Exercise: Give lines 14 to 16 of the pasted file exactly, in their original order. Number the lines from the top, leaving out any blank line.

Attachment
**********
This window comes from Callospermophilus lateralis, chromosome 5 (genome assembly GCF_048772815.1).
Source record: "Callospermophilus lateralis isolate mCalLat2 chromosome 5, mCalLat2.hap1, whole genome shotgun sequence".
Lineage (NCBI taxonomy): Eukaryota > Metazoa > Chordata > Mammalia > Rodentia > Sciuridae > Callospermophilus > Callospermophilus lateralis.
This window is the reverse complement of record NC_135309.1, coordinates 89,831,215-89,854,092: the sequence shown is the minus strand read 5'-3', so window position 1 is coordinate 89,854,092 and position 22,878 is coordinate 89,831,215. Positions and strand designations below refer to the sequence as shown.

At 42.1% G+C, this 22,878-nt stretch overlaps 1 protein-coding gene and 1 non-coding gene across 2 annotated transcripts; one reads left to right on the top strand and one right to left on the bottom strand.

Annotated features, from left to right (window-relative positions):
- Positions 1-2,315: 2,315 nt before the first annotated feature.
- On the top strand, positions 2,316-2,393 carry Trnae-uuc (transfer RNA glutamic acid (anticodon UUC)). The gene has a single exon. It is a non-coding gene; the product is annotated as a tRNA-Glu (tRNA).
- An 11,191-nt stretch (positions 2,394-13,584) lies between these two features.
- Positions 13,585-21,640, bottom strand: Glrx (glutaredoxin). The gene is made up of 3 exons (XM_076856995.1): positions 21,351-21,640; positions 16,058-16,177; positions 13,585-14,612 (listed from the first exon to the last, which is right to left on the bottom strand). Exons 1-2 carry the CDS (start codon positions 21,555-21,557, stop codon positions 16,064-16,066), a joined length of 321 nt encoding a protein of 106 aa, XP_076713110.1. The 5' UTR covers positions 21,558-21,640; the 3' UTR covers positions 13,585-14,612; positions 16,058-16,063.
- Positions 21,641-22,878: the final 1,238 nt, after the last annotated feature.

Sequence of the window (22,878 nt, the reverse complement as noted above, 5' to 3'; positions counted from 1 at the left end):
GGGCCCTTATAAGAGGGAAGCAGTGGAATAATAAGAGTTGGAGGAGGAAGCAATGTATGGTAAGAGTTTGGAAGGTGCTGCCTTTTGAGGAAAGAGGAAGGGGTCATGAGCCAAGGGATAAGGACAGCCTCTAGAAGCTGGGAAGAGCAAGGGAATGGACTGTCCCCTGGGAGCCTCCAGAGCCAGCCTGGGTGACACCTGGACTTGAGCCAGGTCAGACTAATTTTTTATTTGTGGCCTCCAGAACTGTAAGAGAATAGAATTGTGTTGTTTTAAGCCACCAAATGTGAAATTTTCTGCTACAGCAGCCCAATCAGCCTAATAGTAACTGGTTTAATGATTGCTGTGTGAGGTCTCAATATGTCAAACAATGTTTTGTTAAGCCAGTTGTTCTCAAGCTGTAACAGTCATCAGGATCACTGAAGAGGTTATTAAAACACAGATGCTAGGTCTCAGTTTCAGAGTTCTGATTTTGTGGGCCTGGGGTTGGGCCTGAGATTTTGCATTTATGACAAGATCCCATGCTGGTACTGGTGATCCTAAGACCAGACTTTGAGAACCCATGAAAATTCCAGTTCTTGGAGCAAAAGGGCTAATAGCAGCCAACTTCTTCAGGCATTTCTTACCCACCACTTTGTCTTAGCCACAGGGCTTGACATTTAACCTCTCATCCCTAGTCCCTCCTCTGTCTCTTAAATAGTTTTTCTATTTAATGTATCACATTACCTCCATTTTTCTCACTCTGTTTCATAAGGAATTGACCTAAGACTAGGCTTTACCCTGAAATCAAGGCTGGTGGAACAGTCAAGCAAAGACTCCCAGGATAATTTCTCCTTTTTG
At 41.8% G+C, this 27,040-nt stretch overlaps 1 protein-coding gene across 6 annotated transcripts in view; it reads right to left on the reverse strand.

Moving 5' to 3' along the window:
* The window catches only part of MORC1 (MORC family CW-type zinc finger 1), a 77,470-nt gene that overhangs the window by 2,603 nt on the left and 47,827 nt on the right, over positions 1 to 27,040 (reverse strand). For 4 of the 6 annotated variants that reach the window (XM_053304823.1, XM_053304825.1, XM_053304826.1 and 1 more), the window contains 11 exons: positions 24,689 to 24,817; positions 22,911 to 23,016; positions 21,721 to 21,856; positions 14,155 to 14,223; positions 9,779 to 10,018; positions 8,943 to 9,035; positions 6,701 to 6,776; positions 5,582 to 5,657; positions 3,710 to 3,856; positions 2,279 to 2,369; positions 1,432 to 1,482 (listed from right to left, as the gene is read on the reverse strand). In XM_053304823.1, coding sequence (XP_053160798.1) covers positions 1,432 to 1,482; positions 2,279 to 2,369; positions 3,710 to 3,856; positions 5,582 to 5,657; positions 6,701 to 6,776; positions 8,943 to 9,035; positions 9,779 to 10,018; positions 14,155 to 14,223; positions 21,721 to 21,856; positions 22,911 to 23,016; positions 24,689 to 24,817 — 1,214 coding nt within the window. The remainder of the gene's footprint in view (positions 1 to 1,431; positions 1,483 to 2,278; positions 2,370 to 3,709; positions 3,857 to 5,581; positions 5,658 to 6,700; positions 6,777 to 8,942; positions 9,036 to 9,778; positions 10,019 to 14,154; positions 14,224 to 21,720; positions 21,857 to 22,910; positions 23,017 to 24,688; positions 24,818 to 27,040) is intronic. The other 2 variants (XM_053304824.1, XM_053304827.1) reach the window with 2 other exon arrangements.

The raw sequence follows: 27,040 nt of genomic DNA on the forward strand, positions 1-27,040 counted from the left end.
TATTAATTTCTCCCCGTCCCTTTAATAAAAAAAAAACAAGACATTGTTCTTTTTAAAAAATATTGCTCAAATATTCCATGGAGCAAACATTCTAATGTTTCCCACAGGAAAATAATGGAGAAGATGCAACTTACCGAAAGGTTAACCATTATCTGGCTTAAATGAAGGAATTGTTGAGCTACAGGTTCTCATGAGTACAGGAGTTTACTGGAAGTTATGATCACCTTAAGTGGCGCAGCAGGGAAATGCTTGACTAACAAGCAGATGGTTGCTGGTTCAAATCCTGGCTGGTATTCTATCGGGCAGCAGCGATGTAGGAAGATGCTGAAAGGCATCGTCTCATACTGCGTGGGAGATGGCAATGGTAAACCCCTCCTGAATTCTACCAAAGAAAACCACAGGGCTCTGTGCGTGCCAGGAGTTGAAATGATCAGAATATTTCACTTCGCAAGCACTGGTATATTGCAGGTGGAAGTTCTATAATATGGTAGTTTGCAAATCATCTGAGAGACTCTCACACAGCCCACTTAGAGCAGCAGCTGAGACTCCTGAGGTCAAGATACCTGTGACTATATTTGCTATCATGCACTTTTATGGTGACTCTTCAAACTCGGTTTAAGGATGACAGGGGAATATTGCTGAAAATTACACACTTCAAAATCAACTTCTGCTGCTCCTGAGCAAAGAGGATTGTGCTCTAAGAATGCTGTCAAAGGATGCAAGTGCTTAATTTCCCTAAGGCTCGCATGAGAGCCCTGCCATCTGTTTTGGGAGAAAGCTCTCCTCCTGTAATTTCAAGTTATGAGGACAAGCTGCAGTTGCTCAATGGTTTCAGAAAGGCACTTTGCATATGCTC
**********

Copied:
At 41.8% G+C, this 27,040-nt stretch overlaps 1 protein-coding gene across 6 annotated transcripts in view; it reads right to left on the reverse strand.

Moving 5' to 3' along the window:
* The window catches only part of MORC1 (MORC family CW-type zinc finger 1), a 77,470-nt gene that overhangs the window by 2,603 nt on the left and 47,827 nt on the right, over positions 1 to 27,040 (reverse strand). For 4 of the 6 annotated variants that reach the window (XM_053304823.1, XM_053304825.1, XM_053304826.1 and 1 more), the window contains 11 exons: positions 24,689 to 24,817; positions 22,911 to 23,016; positions 21,721 to 21,856; positions 14,155 to 14,223; positions 9,779 to 10,018; positions 8,943 to 9,035; positions 6,701 to 6,776; positions 5,582 to 5,657; positions 3,710 to 3,856; positions 2,279 to 2,369; positions 1,432 to 1,482 (listed from right to left, as the gene is read on the reverse strand). In XM_053304823.1, coding sequence (XP_053160798.1) covers positions 1,432 to 1,482; positions 2,279 to 2,369; positions 3,710 to 3,856; positions 5,582 to 5,657; positions 6,701 to 6,776; positions 8,943 to 9,035; positions 9,779 to 10,018; positions 14,155 to 14,223; positions 21,721 to 21,856; positions 22,911 to 23,016; positions 24,689 to 24,817 — 1,214 coding nt within the window. The remainder of the gene's footprint in view (positions 1 to 1,431; positions 1,483 to 2,278; positions 2,370 to 3,709; positions 3,857 to 5,581; positions 5,658 to 6,700; positions 6,777 to 8,942; positions 9,036 to 9,778; positions 10,019 to 14,154; positions 14,224 to 21,720; positions 21,857 to 22,910; positions 23,017 to 24,688; positions 24,818 to 27,040) is intronic. The other 2 variants (XM_053304824.1, XM_053304827.1) reach the window with 2 other exon arrangements.